to encourage other therapists to play with a post-modernist perspective
and see theories as perspectives which take account of subjectivity
in all ideas at work in the therapy.
A key question that I think we need to get to grips with is whether
we think we are uncovering "the truth" (a story of something
that pre-exists - not something emergent) or creating our realities.
I believe language does not reflect an objective picture of what
life is like but that it is used to create and shape realities,
descriptions, stories. This is an important distinction for therapists
to make if we are to open ourselves up to participating in process
of exploring what other stories have been excluded by society,
by others, by positivist approaches to therapy - both for our
clients and for us as lesbian and gay therapists.
Bateson (1970) quoted Korzybski when he said "The map is
not the territory". I would paraphrase that to say the map
is not always an agreed description of the territory. Have you
ever tried to find out how to get from London to Wales on the
train by using the A.A. atlas? It has no train lines in it. A
"good" atlas will include several maps of the same terrain
telling different stories. But the amount of descriptions of a
terrain or a person's or community's experience are infinite.
In therapy, it is not the story, the description alone which is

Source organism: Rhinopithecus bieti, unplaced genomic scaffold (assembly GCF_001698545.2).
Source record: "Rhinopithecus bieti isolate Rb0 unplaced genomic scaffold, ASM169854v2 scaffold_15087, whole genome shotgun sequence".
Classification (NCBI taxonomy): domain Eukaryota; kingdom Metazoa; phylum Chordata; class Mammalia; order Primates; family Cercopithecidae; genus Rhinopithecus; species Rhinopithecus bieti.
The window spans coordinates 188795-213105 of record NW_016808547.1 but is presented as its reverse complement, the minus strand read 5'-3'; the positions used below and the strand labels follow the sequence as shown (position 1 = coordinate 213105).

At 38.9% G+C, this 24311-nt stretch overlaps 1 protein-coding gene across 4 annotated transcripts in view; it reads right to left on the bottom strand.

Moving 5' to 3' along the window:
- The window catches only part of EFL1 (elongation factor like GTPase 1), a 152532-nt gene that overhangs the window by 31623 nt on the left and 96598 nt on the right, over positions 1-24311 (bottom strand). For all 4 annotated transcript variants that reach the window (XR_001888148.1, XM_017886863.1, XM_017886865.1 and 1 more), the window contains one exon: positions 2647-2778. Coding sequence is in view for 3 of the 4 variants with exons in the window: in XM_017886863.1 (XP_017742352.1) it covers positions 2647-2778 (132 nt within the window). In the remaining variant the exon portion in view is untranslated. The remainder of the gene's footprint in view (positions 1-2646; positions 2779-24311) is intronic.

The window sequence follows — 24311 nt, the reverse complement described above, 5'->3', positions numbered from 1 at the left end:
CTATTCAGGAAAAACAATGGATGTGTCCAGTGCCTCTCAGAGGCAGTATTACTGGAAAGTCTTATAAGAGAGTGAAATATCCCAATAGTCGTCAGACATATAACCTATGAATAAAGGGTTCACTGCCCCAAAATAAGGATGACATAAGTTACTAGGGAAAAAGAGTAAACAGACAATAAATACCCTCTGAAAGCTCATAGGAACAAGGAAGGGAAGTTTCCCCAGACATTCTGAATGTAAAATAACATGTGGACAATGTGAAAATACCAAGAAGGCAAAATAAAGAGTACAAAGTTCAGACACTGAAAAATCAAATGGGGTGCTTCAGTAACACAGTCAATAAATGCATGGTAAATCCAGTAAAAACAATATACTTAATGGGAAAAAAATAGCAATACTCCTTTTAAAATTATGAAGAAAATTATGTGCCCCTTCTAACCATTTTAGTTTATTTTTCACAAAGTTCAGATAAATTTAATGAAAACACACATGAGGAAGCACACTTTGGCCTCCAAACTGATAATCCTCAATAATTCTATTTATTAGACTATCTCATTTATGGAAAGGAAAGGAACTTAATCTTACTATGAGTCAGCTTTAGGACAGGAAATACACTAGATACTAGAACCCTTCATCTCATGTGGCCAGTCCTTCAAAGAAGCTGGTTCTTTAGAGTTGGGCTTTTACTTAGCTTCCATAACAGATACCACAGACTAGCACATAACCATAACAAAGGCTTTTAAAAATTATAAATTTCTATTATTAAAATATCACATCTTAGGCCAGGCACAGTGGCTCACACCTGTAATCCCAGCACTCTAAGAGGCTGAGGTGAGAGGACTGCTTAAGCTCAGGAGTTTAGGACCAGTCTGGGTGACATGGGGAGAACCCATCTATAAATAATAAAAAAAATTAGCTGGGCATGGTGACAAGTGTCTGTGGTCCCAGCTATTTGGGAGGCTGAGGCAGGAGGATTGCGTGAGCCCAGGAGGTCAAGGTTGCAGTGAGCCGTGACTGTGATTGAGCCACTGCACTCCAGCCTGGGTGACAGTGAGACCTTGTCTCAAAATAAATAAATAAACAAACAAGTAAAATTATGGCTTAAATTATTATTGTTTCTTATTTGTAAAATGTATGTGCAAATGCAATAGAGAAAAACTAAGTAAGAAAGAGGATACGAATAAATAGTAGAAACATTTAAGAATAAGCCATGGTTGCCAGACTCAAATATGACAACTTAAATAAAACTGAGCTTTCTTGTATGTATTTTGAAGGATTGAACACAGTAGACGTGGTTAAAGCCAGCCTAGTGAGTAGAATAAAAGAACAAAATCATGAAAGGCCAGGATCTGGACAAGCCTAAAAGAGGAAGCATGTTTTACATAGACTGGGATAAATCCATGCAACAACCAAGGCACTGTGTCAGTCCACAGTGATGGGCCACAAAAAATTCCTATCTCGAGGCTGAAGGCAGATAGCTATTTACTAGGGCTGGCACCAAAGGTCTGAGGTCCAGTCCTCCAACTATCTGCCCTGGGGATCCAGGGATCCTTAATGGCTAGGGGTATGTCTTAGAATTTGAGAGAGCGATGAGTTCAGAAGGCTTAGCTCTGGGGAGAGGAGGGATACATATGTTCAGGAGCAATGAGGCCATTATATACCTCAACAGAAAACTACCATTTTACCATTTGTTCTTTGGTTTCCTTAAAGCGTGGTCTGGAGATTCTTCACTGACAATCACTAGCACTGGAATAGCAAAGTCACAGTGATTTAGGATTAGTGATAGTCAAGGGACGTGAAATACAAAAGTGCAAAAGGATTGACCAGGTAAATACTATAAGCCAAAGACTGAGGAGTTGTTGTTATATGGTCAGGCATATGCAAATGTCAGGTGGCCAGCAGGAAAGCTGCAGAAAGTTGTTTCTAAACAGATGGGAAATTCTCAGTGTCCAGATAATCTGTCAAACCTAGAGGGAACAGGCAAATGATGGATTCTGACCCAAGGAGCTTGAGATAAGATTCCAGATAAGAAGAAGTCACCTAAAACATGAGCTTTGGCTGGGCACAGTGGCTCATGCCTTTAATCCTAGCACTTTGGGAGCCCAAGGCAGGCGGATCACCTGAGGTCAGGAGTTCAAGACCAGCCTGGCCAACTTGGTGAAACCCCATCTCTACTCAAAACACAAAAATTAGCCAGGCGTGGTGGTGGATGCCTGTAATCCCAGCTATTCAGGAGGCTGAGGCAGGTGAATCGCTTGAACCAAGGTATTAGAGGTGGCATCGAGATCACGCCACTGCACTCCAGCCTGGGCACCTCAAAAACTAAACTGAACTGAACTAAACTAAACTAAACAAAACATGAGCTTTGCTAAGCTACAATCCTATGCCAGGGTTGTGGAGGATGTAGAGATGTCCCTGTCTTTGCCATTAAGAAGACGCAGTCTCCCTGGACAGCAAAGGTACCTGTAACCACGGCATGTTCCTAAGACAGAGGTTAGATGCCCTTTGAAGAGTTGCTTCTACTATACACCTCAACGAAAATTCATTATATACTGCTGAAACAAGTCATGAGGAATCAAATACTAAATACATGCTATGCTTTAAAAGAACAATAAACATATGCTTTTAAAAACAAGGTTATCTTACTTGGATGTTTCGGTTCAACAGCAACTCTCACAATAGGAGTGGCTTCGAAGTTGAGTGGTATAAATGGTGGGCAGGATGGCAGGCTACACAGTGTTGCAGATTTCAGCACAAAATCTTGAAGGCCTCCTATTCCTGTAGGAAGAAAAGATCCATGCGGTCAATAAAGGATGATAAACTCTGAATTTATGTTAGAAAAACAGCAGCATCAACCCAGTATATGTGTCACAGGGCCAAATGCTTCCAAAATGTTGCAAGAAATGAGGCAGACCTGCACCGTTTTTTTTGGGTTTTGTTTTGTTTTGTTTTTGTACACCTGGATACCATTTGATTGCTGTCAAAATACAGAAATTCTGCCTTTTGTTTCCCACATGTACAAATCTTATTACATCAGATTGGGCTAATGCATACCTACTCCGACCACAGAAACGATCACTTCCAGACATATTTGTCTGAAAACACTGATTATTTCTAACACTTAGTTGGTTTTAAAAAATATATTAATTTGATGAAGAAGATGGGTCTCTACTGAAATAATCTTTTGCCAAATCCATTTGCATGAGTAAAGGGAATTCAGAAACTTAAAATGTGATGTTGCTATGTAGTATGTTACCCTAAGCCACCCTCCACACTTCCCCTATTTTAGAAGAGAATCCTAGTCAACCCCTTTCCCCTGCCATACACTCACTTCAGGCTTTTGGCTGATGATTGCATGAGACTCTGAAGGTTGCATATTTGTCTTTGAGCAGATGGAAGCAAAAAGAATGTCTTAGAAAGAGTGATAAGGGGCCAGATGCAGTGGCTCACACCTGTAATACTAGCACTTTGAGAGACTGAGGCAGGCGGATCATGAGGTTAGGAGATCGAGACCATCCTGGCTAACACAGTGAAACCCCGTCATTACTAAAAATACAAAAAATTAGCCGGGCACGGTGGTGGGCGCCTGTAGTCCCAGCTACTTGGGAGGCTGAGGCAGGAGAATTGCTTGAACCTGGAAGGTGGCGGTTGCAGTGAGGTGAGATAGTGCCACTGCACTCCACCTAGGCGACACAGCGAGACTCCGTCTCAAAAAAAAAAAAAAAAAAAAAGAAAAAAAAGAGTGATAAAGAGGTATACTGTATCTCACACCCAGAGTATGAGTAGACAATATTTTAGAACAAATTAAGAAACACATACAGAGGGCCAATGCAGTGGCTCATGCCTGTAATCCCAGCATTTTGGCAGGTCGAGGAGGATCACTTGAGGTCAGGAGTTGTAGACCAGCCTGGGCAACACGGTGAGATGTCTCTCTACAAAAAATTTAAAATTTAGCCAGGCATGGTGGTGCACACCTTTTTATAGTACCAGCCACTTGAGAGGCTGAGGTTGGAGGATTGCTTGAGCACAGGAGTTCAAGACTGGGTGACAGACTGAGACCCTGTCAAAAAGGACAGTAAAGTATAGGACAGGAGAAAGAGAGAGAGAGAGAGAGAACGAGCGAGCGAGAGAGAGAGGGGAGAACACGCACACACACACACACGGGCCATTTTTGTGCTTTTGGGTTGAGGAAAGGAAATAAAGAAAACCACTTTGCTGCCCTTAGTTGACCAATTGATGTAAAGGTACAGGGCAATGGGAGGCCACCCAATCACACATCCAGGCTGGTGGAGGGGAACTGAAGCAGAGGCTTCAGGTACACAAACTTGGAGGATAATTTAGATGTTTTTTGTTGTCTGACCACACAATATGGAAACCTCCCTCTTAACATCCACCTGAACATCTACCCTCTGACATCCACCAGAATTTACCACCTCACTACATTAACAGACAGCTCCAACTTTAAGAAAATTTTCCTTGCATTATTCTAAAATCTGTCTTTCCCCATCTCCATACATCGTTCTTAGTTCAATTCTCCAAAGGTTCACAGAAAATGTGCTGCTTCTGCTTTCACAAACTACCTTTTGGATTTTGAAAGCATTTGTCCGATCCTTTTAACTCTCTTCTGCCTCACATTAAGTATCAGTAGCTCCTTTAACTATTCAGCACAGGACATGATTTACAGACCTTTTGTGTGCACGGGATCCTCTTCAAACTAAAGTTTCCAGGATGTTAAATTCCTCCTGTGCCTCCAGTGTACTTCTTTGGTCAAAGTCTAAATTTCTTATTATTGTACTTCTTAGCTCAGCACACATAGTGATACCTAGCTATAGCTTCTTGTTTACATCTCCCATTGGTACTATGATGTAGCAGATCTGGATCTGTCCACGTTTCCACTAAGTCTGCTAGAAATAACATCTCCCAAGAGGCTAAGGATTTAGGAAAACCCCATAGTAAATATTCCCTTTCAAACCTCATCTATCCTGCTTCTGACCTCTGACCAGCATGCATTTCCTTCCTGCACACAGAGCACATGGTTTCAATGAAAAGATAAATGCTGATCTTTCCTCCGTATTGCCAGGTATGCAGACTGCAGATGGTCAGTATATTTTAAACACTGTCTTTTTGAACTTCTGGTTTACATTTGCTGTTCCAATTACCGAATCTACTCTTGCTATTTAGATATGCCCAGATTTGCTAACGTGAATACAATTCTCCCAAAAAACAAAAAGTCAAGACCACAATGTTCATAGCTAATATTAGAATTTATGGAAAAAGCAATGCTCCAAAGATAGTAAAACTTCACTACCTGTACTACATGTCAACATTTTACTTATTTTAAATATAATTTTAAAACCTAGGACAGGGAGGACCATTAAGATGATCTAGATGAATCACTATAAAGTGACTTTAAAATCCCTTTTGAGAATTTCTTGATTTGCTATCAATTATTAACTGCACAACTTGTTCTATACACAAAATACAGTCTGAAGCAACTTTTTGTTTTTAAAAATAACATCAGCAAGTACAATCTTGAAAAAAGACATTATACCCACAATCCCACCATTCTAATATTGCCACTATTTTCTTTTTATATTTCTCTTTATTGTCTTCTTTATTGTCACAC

important but the experience of mapping, the telling, the creating
of the story which will have an impact.
How do we account for the fact that between us we could bring forth lots of different descriptions of a person's concerns?
Do some of us believe we are likely to be more right than someone else with their approach?
Is our "diversity" enough of an answer?
I am less concerned with "right" than with what the
implications of a particular story are for a person and what impact
there has been on the client and on the therapist of the process
of the bringing forth of that story, description of their circumstances.
What are we bringing home?
How are the training's we have received meeting the needs of our communities?
How are the trainings influencing our communities?
For example, at the Pink Practice we sometimes need to refer to
other therapists or organisations when this seems appropriate.
But few training courses teach Couple Counselling as part of the
training - as if the individual's experience is divorced from
their current environment/relationships; as if lesbians and gay
men only need individual therapy.
Many callers request short term work and yet we have enormous
difficulty finding therapists outside of The Pink Practice who
will offer short term work or work on a consultation basis. It
is my understanding that most therapy courses do not teach short
term work and in not doing so can imply to the trainees that "the
longer the treatment the better" just like the point Doug
Carl (1990) makes about the belief many gay couples have to counterbalance
i.e. that gay relationships are less likely to "work"
and therefore, the longer the relationship, the better! I hotly
dispute the idea that the longer the therapy the more effective
it will be. There are some systemic therapists who believe that
after six sessions the therapy becomes part of the problem. There
are times when this idea makes me more mindful of assumptions
the client and I might be making about what constitutes helpful
In our contact with other lesbian and gay therapists we so often hear that they "do not do" short term work.
What does this mean? Does it mean I believe short term work to